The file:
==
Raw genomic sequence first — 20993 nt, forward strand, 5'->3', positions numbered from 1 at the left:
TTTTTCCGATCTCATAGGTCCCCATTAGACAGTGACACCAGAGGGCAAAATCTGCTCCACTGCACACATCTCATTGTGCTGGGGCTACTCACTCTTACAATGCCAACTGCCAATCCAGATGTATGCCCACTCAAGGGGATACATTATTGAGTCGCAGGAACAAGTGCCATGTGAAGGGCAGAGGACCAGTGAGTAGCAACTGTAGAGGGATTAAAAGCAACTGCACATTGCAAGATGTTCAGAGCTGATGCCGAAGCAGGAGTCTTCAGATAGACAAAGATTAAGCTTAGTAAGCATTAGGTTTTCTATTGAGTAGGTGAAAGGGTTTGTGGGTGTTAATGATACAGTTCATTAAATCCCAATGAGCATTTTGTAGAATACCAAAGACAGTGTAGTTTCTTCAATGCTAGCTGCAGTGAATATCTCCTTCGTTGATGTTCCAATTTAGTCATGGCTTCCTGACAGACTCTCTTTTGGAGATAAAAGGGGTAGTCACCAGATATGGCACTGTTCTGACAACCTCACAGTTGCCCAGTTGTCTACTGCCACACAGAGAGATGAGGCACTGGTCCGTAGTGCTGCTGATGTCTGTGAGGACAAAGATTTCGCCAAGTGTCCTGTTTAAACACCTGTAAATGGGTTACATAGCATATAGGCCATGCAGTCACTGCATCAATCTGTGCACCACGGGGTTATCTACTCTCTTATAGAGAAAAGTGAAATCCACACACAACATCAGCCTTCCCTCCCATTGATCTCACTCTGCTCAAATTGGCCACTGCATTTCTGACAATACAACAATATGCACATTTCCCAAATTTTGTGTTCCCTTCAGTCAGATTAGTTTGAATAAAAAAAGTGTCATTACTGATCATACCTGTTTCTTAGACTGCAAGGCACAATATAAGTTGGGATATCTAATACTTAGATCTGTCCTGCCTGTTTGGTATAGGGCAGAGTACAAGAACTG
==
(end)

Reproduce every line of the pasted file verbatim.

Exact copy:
Raw genomic sequence first — 20993 nt, forward strand, 5'->3', positions numbered from 1 at the left:
TTTTTCCGATCTCATAGGTCCCCATTAGACAGTGACACCAGAGGGCAAAATCTGCTCCACTGCACACATCTCATTGTGCTGGGGCTACTCACTCTTACAATGCCAACTGCCAATCCAGATGTATGCCCACTCAAGGGGATACATTATTGAGTCGCAGGAACAAGTGCCATGTGAAGGGCAGAGGACCAGTGAGTAGCAACTGTAGAGGGATTAAAAGCAACTGCACATTGCAAGATGTTCAGAGCTGATGCCGAAGCAGGAGTCTTCAGATAGACAAAGATTAAGCTTAGTAAGCATTAGGTTTTCTATTGAGTAGGTGAAAGGGTTTGTGGGTGTTAATGATACAGTTCATTAAATCCCAATGAGCATTTTGTAGAATACCAAAGACAGTGTAGTTTCTTCAATGCTAGCTGCAGTGAATATCTCCTTCGTTGATGTTCCAATTTAGTCATGGCTTCCTGACAGACTCTCTTTTGGAGATAAAAGGGGTAGTCACCAGATATGGCACTGTTCTGACAACCTCACAGTTGCCCAGTTGTCTACTGCCACACAGAGAGATGAGGCACTGGTCCGTAGTGCTGCTGATGTCTGTGAGGACAAAGATTTCGCCAAGTGTCCTGTTTAAACACCTGTAAATGGGTTACATAGCATATAGGCCATGCAGTCACTGCATCAATCTGTGCACCACGGGGTTATCTACTCTCTTATAGAGAAAAGTGAAATCCACACACAACATCAGCCTTCCCTCCCATTGATCTCACTCTGCTCAAATTGGCCACTGCATTTCTGACAATACAACAATATGCACATTTCCCAAATTTTGTGTTCCCTTCAGTCAGATTAGTTTGAATAAAAAAAGTGTCATTACTGATCATACCTGTTTCTTAGACTGCAAGGCACAATATAAGTTGGGATATCTAATACTTAGATCTGTCCTGCCTGTTTGGTATAGGGCAGAGTACAAGAACTG